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Don't individually add each EC2 instance's IP address to your inbound security group. Instead allow inbound traffic from the security group of the EC2 instances. Then any EC2 instance which uses that security group will be permitted access from the same rule. Generally speaking, auto-scaling groups are best used behind Elastic Load Balancers if outside ...


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This means that a new inbound rule needs to be applied to the security group for RDS that allows this new EC2 instance to connect to RDS via port 5432 (postgresql). Rather than using public IPs for your security group rules, I suggest using private IPs. Run both EC2 and RDS in the same VPC, then allow the entire VPC subnet IP range containing your ...


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The @edvinas.me answer is correct. You must create a cloudfront distribution for your bucket. When you create the cloudfront distribution set the alternate Domain Names option to *.example.com. Then use the cloudfront url like d3lt3rsz2leycm.cloudfront.net. Now you can to add a wildcard subdomain like this: *.example.com. CNAME ...


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First, use nslookup to query your name servers (listed in the Route53 management console when you select your zone) directly. You do it like this: nslookup my.query.com ns-????.awsdns-??.??? If this query doesn't give you the right results, the issue is between the AWS console and Amazon's servers, so you should contact them. If this looks OK (like I ...


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Yes, as of Nov 2014 you can do this, here is how: http://neonos.net/white-labeled-dns-name-servers-on-amazon-route-53-with-delegation-sets/


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This is possible, except surprisingly no one has made an article about it, even Amazon has not documented it well enough. See my answer here: http://serverfault.com/a/649714/56596


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I have done this, please read my article before you actually do this here: http://neonos.net/wp-admin/post.php?post=30 The functionality has been programmed by Amazon in Nov 2014, however it has not been implemented in the web based console, hopefully they will do this soon. There is also no documentation or any articles that I could find on this topic. ...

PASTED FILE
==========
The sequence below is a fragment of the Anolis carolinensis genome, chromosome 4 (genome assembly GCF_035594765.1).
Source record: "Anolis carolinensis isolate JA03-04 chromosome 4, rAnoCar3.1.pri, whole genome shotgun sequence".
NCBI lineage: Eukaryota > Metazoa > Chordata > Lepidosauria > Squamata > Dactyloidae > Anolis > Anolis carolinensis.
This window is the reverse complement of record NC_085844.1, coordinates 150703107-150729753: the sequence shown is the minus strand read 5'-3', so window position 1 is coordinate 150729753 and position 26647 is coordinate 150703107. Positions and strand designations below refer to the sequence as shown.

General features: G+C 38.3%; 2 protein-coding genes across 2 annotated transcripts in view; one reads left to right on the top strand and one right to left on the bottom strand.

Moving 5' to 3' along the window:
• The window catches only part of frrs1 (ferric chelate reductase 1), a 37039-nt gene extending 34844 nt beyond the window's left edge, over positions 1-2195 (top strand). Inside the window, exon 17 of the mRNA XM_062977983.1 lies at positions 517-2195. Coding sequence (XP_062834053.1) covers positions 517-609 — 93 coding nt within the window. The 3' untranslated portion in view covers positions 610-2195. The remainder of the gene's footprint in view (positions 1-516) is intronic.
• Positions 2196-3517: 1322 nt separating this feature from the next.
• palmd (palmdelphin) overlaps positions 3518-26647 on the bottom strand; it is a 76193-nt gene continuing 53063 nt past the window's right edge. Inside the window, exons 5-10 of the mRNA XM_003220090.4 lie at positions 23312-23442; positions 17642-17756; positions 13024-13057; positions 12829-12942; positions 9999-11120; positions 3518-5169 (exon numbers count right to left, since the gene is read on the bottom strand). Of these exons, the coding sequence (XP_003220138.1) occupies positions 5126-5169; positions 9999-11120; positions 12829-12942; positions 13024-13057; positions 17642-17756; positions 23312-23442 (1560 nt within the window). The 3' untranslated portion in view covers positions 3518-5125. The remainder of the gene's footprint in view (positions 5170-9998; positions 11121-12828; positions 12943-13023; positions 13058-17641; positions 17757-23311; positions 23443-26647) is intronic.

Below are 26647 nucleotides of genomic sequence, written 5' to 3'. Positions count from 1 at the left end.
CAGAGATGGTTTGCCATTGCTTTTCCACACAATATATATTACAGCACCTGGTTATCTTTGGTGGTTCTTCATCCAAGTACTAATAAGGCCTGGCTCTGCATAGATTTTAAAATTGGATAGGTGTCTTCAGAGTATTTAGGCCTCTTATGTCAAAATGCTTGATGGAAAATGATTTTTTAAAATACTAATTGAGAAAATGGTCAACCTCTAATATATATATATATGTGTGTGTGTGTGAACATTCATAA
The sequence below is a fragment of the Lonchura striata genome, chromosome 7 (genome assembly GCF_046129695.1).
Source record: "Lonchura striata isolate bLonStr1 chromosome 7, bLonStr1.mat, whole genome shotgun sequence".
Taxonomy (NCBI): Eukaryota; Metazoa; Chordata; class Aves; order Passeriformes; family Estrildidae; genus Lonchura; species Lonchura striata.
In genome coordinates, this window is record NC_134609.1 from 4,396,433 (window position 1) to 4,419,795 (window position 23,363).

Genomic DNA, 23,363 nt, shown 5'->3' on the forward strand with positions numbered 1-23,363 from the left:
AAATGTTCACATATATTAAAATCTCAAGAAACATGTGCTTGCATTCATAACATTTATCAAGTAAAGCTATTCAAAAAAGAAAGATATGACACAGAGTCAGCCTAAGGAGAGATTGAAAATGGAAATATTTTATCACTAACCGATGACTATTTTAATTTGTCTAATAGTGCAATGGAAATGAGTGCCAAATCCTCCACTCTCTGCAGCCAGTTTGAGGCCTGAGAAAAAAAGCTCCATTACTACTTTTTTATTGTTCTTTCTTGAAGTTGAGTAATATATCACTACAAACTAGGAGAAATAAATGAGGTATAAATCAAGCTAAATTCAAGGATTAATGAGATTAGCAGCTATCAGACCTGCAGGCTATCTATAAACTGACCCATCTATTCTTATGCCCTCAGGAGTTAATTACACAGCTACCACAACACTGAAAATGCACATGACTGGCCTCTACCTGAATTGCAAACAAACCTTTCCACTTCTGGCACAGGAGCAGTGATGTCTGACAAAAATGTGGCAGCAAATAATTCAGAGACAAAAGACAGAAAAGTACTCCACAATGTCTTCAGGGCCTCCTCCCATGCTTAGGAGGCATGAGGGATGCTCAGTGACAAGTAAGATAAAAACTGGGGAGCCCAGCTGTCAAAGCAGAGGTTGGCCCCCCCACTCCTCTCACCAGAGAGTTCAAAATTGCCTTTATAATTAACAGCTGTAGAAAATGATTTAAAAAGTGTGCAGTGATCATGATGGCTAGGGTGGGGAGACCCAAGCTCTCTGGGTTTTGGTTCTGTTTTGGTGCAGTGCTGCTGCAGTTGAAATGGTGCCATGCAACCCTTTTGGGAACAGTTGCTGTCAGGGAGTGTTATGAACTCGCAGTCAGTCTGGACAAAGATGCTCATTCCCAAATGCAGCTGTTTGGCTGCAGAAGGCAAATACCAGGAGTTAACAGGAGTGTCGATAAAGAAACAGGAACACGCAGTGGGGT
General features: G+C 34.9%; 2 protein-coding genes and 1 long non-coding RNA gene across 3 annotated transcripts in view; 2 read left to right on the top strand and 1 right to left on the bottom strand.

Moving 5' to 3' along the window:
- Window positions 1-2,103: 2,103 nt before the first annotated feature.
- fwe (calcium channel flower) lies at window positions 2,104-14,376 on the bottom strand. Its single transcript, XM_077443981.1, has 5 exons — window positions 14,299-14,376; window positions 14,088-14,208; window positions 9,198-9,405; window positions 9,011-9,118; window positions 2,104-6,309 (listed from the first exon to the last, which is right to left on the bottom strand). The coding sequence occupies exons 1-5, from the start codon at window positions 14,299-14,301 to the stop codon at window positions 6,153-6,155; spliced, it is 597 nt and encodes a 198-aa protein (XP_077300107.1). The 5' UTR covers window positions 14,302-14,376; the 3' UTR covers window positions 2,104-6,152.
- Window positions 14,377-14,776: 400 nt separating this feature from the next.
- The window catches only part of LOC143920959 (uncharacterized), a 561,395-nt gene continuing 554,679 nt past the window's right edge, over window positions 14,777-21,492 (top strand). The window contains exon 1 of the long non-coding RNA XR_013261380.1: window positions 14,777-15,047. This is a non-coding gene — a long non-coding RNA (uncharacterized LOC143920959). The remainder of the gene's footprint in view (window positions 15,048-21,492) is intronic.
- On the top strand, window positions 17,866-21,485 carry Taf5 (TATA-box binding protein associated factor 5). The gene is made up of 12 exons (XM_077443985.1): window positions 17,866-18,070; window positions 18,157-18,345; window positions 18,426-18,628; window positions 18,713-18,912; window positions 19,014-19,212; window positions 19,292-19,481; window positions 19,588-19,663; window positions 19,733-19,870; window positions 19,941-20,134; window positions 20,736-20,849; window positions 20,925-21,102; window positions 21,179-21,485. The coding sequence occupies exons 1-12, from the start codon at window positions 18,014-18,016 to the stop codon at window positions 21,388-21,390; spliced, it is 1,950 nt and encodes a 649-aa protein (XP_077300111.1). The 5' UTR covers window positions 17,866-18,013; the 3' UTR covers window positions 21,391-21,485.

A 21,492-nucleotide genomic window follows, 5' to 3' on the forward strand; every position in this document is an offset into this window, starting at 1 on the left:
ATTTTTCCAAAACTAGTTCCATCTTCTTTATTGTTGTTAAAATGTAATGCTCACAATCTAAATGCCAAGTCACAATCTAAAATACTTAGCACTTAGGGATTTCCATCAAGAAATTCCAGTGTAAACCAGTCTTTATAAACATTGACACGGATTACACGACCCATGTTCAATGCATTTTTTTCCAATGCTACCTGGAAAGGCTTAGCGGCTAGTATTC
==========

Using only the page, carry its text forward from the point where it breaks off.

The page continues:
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Turns out that problem I was having was due to the fact that I deleted my original hosted zone and created a new one. Different name servers were used in the new hosted zone than were assigned to my domain. To fix the issue I had to assign the name server that were set when I created the new hosted zone to the domain. After a short wait everything started ...


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It appears that I had some other errors in my starshine.org zone file which was causing my starshine.org name server to give me the SERVFAIL responses. I guess it was also giving cached responses from the secondaries and the errors weren't obvious in my logs. What did work was installing the nslint package (Debian) ... running it and walking over each ...


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It looks like you're trying to set up a zone transfer which you can't do, as ChrisV said. To do a delegation for a sub domain you need only create NS records for the sub in the parent's zone. So in starshine.org's zonefile: aws IN NS ns-1494.awsdns-58.org. aws IN NS ns-773.awsdns-32.net. aws IN NS ns-1751.awsdns-26.co.uk. aws IN ...



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